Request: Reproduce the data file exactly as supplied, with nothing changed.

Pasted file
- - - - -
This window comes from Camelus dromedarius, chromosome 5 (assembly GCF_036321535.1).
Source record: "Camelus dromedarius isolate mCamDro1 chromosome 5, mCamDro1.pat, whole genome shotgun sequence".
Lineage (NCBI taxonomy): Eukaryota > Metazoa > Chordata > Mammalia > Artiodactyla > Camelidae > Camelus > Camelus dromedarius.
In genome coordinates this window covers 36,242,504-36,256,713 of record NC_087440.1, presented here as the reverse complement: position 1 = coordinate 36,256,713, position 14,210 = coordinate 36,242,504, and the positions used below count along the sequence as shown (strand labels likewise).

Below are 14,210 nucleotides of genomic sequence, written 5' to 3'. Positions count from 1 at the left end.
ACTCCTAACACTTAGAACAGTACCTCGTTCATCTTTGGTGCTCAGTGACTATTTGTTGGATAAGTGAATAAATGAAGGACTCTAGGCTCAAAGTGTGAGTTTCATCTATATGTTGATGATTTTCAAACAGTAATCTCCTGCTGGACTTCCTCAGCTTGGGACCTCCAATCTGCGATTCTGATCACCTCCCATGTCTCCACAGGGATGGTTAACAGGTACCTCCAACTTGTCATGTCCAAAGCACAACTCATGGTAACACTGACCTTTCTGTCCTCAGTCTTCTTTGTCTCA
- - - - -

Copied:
This window comes from Camelus dromedarius, chromosome 5 (assembly GCF_036321535.1).
Source record: "Camelus dromedarius isolate mCamDro1 chromosome 5, mCamDro1.pat, whole genome shotgun sequence".
Lineage (NCBI taxonomy): Eukaryota > Metazoa > Chordata > Mammalia > Artiodactyla > Camelidae > Camelus > Camelus dromedarius.
In genome coordinates this window covers 36,242,504-36,256,713 of record NC_087440.1, presented here as the reverse complement: position 1 = coordinate 36,256,713, position 14,210 = coordinate 36,242,504, and the positions used below count along the sequence as shown (strand labels likewise).

Below are 14,210 nucleotides of genomic sequence, written 5' to 3'. Positions count from 1 at the left end.
ACTCCTAACACTTAGAACAGTACCTCGTTCATCTTTGGTGCTCAGTGACTATTTGTTGGATAAGTGAATAAATGAAGGACTCTAGGCTCAAAGTGTGAGTTTCATCTATATGTTGATGATTTTCAAACAGTAATCTCCTGCTGGACTTCCTCAGCTTGGGACCTCCAATCTGCGATTCTGATCACCTCCCATGTCTCCACAGGGATGGTTAACAGGTACCTCCAACTTGTCATGTCCAAAGCACAACTCATGGTAACACTGACCTTTCTGTCCTCAGTCTTCTTTGTCTCA